We all know Kidman can play complicated and romantic and Ferrell can do comedy. But in Bewitched they each try to do something beyond those skill sets. Unfortunately they can't quite pull it off. Kidman of course is a consummate actress. She can take on just about any character and make it her own including the slightly ditzy eternally cute Isabel. And so she taps into her inner witch once again (like she did in Practical Magic). But trying to remake comedies (like The Stepford Wives) especially something as balls-out as Bewitched doesn't really suit the Oscar winner all that well. And in Ferrell's case he hilariously handles all of Bewitched's improvisational comedic moments as expected. But watching him try to be a romantic leading man is a bit cringe-worthy. I mean if you can make smooching on Nicole Kidman look uncomfortable you certainly aren't doing the job. As far as the rest of the cast everyone is pretty much wasted in one form or another. Caine as Isabel's debonair roué of a father and Shirley MacLaine as the diva-esque actress who plays Bewitched's wonderful Endora have a couple of bright moments but don't get nearly enough to do. The same goes for Jason Schwartzman (Rushmore) as Jack's unctuous agent and Kristin Chenoweth (from the Broadway musical Wicked) as Isabel's spirited neighbor. Even Steve Carrell (TV's The Office) as the irascible Uncle Arthur can't offer the right spontaneity. What a shame.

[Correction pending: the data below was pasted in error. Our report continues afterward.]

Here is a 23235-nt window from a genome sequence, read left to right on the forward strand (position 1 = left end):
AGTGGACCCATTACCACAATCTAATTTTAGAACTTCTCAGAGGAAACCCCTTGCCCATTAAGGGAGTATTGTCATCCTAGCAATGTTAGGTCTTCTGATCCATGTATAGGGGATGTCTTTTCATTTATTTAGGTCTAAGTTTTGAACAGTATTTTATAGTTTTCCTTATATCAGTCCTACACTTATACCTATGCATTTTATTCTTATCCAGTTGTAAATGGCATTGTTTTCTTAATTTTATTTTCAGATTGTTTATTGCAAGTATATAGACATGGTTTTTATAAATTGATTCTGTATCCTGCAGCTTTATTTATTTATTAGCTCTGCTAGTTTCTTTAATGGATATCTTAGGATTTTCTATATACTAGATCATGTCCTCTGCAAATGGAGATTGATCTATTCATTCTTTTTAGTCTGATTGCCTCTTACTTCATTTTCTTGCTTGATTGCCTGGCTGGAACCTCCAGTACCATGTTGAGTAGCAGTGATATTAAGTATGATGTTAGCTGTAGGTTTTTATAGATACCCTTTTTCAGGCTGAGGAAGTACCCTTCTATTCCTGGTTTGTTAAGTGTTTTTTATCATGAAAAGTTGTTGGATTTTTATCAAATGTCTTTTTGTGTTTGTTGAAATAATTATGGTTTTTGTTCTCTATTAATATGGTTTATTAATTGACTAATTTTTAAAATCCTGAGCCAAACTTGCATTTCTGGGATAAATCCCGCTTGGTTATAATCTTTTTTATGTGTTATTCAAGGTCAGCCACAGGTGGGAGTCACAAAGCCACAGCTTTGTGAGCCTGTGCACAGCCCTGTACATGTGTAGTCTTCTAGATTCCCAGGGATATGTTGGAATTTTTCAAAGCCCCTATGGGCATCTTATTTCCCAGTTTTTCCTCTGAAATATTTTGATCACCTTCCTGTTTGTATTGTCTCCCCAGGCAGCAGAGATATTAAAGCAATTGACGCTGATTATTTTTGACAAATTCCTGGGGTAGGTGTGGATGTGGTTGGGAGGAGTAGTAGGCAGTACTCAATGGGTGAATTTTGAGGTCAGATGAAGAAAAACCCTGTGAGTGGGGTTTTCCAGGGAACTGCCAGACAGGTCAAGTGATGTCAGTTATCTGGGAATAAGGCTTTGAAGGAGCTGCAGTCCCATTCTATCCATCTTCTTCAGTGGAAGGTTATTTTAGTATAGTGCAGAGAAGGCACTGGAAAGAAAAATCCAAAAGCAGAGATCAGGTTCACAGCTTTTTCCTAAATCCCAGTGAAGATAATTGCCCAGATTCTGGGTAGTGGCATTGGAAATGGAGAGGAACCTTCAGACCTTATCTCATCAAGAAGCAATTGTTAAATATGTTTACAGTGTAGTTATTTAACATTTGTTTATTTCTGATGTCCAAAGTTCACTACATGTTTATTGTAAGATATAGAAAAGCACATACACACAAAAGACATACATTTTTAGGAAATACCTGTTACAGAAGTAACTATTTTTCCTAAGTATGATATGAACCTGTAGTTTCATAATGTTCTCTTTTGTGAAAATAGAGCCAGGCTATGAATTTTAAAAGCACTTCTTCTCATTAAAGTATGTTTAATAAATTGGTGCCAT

One of Bewitched's saving graces however is writer-director Nora Ephron. She knows romantic comedies having helmed such hits as Sleepless in Seattle and You've Got Mail as well as writing the quintessential romantic comedy When Harry Met Sally…. Bewitched is right up her alley and she fluffs it up like a pro. Yet overall the film is just too darn silly for its own good. Maybe Bewitched suffers from the whole TV-turned-film phenomena in general. The idea of taking such classic TV favorites and adapting them into feature films continues to prove there isn't a shred of originality left in the studio system. But sometimes the concept works (Starsky & Hutch is one that comes to mind). Fans like me are curious as to how filmmakers will rework the material and are especially interested in who they decide to cast to play those beloved icons. We end up giving each one of these big-screen treatment iterations a chance--and are usually disappointed. Bewitched is no exception. Besides being only mildly entertaining to diehard fans Bewitched's inside jokes will most likely go over the heads of those who can't tell Samantha Darrin Endora Aunt Clara Uncle Arthur or Mrs. Kravitz from the characters on I Dream of Jeannie. Probably best just to own the sitcom's DVD collection instead.